« Reply #19 on: December 07, 2018, 11:21:09 PM »
As far as I can tell I cannot see any Brexit solution which will not necessitate some form of border between NI and the ROI.
The huge contradiction is that NI is part of the UK and the GF agreement prevents a border with ROI. Within the EU then no problem. Outside the EU then there is absolutely no possible way for this to continue without a customs arrangement/union.

Therefore Brexit would be quite straightforward if a) we let NI go or b) we accept a border between NI and ROI (two sovereign countries).

I am not saying i want or don't want any of that ....but that in a nutshell is what is preventing Brexit.
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Offline omigidiant

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Re: Brexit
« Reply #20 on: December 07, 2018, 11:36:19 PM »
Why not put the backstop between ROI and the European mainland and let the Irish control the backstop in the same way they want Britain to control backstop between NI and UK mainland. It's the same difference but I bet the EU wouldn't want it.
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Offline backrowbandit

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Re: Brexit
« Reply #21 on: December 08, 2018, 12:00:15 AM »
Because they haven't chosen to leave us.
Loving all rugby but especially at grassroots level.

Offline backrowbandit

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Re: Brexit
« Reply #22 on: December 08, 2018, 12:02:40 AM »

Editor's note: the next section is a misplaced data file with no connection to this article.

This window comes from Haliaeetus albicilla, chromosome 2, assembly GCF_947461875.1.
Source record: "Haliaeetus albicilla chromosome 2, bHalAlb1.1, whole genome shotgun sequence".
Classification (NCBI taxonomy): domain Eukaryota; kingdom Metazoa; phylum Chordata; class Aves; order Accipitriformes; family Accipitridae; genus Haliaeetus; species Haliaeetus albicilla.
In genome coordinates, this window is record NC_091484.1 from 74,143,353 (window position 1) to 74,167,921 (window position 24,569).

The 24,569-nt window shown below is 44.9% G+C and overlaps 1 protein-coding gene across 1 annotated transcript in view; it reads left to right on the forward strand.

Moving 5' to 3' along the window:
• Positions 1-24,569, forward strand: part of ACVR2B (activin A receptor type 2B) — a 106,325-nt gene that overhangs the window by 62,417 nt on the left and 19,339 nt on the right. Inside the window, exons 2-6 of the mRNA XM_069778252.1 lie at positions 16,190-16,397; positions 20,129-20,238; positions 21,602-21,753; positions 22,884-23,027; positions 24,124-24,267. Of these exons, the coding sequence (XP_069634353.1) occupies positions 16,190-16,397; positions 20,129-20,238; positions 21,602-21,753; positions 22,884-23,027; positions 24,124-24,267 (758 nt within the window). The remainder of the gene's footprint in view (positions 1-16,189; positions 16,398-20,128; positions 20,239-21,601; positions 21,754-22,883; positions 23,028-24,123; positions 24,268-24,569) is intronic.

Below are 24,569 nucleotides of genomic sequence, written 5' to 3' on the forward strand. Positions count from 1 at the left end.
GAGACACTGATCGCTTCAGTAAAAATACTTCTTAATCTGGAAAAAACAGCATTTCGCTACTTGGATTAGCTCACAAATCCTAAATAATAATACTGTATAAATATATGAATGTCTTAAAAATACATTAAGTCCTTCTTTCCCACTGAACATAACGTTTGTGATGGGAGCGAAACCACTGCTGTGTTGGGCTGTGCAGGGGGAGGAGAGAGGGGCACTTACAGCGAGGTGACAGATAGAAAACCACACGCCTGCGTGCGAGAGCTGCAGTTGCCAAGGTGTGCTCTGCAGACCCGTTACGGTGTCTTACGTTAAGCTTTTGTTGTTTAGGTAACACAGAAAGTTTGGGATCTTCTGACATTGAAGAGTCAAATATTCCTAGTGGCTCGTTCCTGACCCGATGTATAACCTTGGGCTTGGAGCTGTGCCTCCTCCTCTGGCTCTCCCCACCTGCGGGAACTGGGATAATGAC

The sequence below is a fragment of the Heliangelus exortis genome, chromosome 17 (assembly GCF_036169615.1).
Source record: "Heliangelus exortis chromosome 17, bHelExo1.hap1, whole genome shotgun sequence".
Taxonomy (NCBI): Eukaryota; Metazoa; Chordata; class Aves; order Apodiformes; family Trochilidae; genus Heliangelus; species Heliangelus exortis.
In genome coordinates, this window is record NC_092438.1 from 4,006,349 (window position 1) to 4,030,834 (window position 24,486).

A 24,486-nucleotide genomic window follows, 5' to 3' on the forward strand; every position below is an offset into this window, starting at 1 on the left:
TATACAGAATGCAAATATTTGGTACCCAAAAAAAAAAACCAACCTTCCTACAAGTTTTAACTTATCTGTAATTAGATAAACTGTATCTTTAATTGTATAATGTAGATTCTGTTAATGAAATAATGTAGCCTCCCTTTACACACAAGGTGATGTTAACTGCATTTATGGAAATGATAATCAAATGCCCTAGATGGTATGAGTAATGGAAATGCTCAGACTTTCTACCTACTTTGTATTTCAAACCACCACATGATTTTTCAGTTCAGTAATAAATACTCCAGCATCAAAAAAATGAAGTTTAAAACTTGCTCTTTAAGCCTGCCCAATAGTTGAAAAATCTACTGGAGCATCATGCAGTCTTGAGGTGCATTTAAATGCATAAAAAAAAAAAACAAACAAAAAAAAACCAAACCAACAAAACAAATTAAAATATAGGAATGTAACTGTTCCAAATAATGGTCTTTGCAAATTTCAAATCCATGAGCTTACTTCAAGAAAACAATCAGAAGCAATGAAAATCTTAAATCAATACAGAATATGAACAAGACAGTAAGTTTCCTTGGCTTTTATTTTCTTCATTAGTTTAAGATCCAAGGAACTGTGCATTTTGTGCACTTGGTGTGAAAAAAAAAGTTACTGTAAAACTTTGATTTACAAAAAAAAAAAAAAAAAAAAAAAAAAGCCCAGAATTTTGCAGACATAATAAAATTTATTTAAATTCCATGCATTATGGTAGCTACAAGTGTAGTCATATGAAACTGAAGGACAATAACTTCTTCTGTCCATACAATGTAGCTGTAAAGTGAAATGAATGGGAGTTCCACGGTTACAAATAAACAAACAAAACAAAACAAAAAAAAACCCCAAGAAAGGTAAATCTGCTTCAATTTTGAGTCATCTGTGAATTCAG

Forget the backstop. How do you have two separate custom areas and no border? I'm not partisan to either camp I just can't see how you can have a border and no border at the same time?
Loving all rugby but especially at grassroots level.

Offline leg

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Re: Brexit
« Reply #23 on: December 08, 2018, 09:36:44 AM »
As far as I can tell I cannot see any Brexit solution which will not necessitate some form of border between NI and the ROI.
The huge contradiction is that NI is part of the UK and the GF agreement prevents a border with ROI. Within the EU then no problem. Outside the EU then there is absolutely no possible way for this to continue without a customs arrangement/union.

Therefore Brexit would be quite straightforward if a) we let NI go or b) we accept a border between NI and ROI (two sovereign countries).

I am not saying i want or don't want any of that ....but that in a nutshell is what is preventing Brexit.

And we’ve all known that from the very beginning. Neither a) or b) will be acceptable to the loyalist population of NI.

The other option is to stay in the SM and CU - which means Freedom of Movement, ie Norway +.

And what’s the point of that?